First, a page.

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BACKGROUND: Pancreatic neuroendocrine tumors (PNETs) are a group of rare tumors that account for 2% of all pancreatic malignancies, even though their incidence has been increasing over the past 20 years. Most PNETs are sporadic and tend to affect older individuals. Differently from functional tumors, which present with symptoms resulting from the specific hormone being elaborated, non-functioning pancreatic neuroendocrine tumors (NF-PNETs) typically present with symptoms related to local mass effect or metastatic disease. Today, due to the increasing use of abdominal imaging, NFPNETs are frequently discovered incidentally.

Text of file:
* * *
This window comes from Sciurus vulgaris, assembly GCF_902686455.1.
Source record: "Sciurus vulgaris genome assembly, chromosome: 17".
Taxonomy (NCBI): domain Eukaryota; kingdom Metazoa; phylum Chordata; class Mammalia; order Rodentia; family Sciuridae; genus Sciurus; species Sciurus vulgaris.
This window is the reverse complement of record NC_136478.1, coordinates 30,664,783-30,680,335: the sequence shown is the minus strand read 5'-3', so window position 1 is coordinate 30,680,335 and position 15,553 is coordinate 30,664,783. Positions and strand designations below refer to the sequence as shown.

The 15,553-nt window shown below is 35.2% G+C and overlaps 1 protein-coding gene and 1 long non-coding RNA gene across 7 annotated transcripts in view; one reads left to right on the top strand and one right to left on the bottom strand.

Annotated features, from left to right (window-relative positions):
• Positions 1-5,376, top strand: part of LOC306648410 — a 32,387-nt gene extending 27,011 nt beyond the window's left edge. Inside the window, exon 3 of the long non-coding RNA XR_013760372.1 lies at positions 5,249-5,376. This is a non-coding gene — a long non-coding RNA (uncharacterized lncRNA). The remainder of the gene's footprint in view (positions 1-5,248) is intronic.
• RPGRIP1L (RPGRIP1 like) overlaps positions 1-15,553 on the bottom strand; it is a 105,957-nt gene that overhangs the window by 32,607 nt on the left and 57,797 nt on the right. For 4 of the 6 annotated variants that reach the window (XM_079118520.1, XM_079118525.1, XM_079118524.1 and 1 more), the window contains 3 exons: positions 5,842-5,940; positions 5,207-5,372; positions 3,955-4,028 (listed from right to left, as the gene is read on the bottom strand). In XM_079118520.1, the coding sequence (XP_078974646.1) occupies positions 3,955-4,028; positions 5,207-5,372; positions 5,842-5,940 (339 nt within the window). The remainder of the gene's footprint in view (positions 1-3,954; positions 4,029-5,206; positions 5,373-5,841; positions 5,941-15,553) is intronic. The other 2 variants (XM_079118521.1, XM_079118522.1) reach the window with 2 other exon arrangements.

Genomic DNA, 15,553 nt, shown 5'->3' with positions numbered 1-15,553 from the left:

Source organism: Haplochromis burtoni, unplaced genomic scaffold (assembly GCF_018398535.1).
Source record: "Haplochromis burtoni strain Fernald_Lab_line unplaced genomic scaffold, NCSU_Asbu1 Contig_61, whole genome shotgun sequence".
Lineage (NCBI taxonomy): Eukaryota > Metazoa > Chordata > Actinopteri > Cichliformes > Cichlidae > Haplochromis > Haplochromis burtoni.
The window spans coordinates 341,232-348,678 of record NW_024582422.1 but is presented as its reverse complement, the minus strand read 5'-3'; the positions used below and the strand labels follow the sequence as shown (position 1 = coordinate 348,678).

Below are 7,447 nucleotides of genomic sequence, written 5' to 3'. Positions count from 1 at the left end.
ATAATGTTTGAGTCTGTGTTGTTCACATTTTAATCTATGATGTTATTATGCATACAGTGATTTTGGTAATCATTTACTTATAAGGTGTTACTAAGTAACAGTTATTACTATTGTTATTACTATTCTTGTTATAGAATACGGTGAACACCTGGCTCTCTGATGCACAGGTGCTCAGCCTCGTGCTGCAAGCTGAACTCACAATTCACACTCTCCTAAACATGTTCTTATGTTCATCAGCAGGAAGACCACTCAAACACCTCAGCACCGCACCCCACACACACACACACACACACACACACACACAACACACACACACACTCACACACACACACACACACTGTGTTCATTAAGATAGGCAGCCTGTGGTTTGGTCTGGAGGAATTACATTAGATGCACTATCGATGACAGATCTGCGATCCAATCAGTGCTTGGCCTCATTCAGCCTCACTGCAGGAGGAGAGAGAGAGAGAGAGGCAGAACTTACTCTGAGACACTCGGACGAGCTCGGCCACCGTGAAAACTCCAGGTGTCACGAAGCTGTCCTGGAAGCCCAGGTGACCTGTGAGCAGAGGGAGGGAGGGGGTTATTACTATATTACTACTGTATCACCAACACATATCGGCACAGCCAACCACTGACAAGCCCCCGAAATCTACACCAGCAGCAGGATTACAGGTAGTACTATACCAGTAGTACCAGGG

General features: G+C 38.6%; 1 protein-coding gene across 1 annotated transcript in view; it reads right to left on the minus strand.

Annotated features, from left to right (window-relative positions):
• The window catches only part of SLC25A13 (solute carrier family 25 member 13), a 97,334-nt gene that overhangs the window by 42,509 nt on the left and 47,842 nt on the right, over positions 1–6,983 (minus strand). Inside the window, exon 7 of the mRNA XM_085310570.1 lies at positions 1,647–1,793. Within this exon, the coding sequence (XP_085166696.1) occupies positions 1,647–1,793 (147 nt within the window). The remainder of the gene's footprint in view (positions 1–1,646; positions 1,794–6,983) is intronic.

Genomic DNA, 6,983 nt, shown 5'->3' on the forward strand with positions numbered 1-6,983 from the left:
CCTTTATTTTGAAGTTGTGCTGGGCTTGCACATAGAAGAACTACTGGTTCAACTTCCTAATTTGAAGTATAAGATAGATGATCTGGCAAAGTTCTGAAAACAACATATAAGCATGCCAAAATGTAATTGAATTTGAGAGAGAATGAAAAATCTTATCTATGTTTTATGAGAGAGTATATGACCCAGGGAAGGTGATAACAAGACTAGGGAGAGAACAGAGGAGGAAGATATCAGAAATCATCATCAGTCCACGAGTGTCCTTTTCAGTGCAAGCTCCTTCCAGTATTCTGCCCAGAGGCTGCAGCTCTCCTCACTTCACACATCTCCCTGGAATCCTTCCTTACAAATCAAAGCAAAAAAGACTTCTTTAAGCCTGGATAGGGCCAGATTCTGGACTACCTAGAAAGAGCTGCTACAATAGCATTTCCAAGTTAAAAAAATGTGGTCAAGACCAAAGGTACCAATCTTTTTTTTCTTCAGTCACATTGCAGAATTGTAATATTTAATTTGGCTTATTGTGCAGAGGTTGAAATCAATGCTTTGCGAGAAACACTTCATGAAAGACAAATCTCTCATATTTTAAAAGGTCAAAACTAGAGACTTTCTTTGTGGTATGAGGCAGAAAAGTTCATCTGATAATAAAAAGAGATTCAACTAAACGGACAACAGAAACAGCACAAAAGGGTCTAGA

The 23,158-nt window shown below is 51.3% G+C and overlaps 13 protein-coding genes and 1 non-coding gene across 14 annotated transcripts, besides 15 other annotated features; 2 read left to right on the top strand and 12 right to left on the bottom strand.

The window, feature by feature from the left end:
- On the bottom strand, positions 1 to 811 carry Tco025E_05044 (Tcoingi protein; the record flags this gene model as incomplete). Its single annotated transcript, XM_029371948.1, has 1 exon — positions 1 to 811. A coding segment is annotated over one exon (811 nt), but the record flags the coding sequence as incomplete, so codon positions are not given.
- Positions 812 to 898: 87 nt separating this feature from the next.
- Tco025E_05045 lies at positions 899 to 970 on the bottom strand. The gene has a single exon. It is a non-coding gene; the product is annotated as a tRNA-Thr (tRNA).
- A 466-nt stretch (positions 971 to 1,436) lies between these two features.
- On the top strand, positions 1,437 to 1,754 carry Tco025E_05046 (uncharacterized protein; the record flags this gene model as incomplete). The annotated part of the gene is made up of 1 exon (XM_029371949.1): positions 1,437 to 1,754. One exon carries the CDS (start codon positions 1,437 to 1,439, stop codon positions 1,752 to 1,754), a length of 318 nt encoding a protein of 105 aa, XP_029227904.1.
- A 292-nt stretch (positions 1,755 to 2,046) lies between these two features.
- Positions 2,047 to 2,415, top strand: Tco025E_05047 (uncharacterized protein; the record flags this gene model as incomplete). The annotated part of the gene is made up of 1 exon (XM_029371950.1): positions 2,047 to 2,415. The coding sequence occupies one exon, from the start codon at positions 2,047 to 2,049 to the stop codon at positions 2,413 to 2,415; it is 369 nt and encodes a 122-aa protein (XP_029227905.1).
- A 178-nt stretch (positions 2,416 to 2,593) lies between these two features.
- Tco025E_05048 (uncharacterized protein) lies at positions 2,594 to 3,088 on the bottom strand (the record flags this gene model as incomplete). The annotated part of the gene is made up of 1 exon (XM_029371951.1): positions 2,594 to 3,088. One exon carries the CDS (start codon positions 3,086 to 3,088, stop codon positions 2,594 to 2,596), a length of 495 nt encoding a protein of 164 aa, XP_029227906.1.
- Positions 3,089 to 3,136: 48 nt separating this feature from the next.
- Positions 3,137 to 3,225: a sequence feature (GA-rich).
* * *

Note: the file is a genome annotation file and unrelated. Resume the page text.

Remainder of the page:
CASE REPORT: A 32-year-old woman was admitted to our emergency department for worsening upper abdominal pain radiating to the back. Shortly after the admission, shock and peritoneal signs developed. An abdominal computerized tomography scan showed a solid mass (9 x 12 cm) of the pancreatic tail with severe hemoperitomeum. Exploratory laparotomy and subsequent distal splenopancreasectomy were performed for a bleeding tumor. Histopathological report showed a neuroendocrine, well differentiated tumor (G1). The postoperative course was uneventful and the patient was successfully discharged on 10th postoperative day.
CONCLUSION: Spontaneous rupture of solid neuroendocrine neoplasms of the pancreas can cause acute abdomen with
potentially devastating effects.